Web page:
Featured Research

from universities, journals, and other organizations

Two Brain Structures Key To Emotional Balance Especially In Threatening Situations

Date:
October 23, 2009
Source:
Georgetown University Medical Center
Summary:
Researchers have discovered that a primitive region of the brain responsible for sensorimotor control also has an important role in regulating emotional responses to threatening situations. This region appears to work in concert with another structure called the amygdala to regulate social and emotional behavior.

Researchers have discovered that a primitive region of the brain responsible for sensorimotor control also has an important role in regulating emotional responses to threatening situations. This region appears to work in concert with another structure called the amygdala to regulate social and emotional behavior.

Georgetown University Medical Center researchers have recently discovered that activation of a primitive brain region, the deep layers of superior colliculus (DLSC), elicits defensive behaviors such as an exaggerated startle, hypervigilance, cowering, and escape. Researchers say it is possible that a prolonged activation of this defense system may lead to emotional disorders.

In a study presented at the 39th annual meeting of the Society for Neuroscience, the GUMC scientists say, in addition to triggering defensive behaviors, the activation of DLSC leads to a decrease in affiliative social interactions. Typically, social interactions are thought to be domain of the amygdala, a region known to work closely with high-level executive structures to regulate emotional processes. The researchers say there is no information about possible interactions between the amygdala and DLSC for regulating social and emotional responses. They decided to try simultaneously activating DLSC while inhibiting the amygdala. In doing so, they discovered that the manipulations cancelled each other out.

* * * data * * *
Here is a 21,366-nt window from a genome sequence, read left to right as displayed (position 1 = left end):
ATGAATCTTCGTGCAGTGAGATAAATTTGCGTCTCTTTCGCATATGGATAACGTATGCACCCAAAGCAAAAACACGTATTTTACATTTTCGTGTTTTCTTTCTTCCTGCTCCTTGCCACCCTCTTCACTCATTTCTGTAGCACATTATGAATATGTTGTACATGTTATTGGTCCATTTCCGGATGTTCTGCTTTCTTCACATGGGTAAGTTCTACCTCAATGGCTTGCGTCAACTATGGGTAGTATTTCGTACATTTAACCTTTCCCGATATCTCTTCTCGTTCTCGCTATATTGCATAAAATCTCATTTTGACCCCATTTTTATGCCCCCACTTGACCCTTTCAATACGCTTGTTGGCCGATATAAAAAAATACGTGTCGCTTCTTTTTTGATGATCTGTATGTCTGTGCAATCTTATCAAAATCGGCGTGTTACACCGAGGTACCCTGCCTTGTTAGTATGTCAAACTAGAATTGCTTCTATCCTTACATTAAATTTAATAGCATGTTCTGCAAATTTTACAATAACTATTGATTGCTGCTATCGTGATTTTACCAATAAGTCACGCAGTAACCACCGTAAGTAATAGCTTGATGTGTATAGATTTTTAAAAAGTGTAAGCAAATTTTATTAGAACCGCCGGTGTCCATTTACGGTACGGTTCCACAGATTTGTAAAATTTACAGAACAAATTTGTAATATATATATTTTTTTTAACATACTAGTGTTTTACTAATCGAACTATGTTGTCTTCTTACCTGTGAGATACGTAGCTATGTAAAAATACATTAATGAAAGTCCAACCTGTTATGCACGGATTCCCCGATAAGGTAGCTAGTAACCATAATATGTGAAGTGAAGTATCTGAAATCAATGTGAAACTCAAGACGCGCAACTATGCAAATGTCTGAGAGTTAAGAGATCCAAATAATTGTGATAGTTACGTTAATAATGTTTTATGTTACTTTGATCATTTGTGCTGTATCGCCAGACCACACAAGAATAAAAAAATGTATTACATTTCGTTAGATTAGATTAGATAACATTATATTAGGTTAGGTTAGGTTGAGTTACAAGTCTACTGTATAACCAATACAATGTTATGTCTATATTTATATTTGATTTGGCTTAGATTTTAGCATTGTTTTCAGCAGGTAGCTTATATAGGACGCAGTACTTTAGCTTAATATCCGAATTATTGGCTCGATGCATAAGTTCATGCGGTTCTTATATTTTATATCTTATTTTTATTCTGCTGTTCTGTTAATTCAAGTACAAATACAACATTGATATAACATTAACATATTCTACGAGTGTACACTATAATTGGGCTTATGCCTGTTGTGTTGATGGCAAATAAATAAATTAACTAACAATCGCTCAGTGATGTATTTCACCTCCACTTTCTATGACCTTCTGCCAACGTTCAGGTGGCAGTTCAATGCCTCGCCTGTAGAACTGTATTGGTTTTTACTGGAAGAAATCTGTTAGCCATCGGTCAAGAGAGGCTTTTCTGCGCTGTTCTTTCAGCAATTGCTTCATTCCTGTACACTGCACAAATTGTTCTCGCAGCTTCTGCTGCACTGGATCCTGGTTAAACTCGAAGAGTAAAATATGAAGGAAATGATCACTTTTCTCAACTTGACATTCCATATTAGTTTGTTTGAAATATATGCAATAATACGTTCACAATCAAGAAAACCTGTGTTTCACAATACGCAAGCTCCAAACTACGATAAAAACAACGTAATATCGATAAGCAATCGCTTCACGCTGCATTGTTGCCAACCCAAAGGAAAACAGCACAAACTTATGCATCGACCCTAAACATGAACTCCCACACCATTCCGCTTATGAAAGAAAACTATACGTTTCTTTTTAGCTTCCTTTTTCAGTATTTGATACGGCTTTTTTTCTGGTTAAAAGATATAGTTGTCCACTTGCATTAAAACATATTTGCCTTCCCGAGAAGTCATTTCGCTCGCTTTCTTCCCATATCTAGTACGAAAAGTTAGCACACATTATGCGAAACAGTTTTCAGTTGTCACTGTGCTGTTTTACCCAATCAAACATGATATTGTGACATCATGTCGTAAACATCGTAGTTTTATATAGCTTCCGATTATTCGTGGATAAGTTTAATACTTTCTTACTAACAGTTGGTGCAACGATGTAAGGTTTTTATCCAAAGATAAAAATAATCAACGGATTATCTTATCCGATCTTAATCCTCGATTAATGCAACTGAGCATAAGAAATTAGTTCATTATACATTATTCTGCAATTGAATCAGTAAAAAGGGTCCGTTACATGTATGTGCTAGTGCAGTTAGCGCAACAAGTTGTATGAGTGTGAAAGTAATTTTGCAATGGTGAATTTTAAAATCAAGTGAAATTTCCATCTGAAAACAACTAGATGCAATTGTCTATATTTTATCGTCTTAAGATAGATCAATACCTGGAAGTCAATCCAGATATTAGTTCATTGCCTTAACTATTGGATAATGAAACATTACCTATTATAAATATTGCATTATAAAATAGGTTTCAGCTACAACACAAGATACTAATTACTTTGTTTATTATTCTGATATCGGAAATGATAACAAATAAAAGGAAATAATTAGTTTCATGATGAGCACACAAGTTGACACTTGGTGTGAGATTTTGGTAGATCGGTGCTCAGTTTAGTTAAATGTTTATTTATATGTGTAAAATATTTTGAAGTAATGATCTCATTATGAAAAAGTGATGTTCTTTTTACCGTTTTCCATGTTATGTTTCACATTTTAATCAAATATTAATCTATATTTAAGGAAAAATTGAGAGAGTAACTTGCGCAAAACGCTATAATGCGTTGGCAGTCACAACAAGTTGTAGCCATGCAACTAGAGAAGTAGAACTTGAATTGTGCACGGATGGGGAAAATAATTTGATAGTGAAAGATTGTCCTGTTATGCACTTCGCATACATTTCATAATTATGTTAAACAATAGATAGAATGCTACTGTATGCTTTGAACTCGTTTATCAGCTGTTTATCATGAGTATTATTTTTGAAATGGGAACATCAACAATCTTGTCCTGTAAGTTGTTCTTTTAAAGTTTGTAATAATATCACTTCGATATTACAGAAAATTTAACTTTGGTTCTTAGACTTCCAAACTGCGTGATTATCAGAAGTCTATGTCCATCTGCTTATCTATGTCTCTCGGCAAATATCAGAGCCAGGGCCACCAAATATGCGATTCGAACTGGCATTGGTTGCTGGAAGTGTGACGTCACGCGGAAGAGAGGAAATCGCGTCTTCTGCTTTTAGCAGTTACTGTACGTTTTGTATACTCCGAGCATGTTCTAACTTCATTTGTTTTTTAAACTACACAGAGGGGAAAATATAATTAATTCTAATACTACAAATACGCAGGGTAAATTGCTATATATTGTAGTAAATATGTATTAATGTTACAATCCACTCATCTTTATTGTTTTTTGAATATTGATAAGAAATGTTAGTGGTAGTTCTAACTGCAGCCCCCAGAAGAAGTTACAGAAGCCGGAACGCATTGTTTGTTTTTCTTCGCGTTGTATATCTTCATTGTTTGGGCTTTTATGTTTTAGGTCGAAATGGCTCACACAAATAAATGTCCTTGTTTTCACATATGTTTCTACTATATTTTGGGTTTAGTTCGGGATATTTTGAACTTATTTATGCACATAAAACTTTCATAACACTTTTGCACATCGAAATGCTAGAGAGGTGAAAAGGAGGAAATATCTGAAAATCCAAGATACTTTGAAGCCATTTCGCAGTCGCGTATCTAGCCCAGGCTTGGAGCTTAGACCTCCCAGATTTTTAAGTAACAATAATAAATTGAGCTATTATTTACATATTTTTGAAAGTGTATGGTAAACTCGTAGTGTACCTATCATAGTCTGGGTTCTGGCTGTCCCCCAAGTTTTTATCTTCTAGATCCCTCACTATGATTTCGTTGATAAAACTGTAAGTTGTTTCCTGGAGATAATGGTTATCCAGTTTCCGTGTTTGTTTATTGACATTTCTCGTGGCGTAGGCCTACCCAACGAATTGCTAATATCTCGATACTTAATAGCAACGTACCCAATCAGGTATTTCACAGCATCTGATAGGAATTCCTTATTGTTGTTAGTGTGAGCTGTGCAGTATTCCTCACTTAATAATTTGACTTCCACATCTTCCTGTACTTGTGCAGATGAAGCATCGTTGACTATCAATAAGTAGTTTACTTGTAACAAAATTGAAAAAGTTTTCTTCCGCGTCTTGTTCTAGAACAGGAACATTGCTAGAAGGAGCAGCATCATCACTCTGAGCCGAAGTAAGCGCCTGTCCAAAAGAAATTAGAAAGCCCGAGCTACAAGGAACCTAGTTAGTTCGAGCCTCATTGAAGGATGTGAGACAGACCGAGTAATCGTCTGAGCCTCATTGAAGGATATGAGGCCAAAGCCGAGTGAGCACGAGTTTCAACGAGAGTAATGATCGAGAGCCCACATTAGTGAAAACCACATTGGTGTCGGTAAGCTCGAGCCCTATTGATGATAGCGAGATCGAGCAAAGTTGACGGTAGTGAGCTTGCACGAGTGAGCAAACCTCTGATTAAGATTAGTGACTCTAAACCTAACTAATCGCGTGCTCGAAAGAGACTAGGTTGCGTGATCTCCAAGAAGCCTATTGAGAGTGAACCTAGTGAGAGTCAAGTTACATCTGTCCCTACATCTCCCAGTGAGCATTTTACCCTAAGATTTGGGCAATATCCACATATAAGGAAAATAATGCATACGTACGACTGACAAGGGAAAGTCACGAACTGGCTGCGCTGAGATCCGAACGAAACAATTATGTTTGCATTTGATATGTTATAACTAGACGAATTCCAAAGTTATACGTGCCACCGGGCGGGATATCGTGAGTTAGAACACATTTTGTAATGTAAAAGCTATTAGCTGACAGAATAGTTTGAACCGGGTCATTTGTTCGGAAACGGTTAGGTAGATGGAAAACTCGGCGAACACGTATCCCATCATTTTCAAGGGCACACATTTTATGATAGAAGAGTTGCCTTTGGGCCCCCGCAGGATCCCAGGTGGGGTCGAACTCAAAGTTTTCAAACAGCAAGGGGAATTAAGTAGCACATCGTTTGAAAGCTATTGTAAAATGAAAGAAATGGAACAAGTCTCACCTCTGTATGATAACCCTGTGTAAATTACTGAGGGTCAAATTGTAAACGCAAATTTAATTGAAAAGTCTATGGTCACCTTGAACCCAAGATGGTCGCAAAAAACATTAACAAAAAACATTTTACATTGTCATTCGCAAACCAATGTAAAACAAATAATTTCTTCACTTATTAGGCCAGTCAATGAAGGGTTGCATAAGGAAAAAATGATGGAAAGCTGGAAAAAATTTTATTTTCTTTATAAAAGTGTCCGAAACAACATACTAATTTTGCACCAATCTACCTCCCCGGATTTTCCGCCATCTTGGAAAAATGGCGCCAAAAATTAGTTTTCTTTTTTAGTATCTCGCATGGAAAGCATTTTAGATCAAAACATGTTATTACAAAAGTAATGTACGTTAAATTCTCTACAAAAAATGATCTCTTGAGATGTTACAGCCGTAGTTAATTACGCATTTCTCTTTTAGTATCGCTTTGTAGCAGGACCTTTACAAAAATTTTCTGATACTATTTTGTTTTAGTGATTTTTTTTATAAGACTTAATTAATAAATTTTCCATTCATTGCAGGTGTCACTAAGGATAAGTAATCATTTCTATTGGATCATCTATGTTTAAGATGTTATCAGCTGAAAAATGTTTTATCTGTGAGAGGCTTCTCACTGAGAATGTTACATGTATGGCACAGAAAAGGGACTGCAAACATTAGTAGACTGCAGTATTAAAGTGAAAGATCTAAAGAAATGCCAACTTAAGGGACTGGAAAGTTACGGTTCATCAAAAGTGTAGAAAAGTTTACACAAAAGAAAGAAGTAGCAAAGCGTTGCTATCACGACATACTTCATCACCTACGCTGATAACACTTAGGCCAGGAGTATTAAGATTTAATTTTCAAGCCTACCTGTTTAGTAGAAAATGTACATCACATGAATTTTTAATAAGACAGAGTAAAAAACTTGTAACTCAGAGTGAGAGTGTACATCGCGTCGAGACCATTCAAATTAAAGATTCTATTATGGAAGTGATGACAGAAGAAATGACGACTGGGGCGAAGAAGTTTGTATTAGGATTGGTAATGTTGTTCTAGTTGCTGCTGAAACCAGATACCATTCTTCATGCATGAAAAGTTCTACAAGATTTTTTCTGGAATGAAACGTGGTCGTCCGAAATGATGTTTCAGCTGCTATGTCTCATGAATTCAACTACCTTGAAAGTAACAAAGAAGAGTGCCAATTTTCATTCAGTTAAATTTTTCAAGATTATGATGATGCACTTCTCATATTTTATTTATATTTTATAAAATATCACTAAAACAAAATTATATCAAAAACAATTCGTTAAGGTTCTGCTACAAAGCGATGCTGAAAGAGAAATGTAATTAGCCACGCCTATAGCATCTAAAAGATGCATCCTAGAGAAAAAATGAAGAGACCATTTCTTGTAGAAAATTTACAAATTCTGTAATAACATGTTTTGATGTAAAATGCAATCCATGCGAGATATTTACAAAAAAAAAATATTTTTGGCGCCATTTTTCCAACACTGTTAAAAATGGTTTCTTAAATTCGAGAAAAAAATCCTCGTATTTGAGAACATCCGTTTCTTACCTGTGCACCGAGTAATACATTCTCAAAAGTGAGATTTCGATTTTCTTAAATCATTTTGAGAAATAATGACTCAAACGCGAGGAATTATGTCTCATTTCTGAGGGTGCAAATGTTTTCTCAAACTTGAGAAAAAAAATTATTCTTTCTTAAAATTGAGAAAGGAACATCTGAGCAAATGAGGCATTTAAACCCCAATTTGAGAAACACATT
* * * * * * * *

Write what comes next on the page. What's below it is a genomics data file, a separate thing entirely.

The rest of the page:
"These results suggest that the amygdala and DLSC interact to modulate emotional and social behaviors, either directly, or indirectly by converging on a common target in the brain," says Ashley Decker, a research assistant in the pharmacology department at GUMC, and now a student at the Georgetown University School of Medicine. "The understanding of the functional interaction between these two brain structures is expected to reveal novel targets for therapeutic intervention for post traumatic stress disorder and other anxiety disorders."

The study was funded by grants from the National Institutes of Health. The authors report no related financial interests.


Story Source:

The above story is based on materials provided by Georgetown University Medical Center. Note: Materials may be edited for content and length.


Cite This Page:

Georgetown University Medical Center. "Two Brain Structures Key To Emotional Balance Especially In Threatening Situations." ScienceDaily. ScienceDaily, 23 October 2009. <www.sciencedaily.com/releases/2009/10/091021101806.htm>.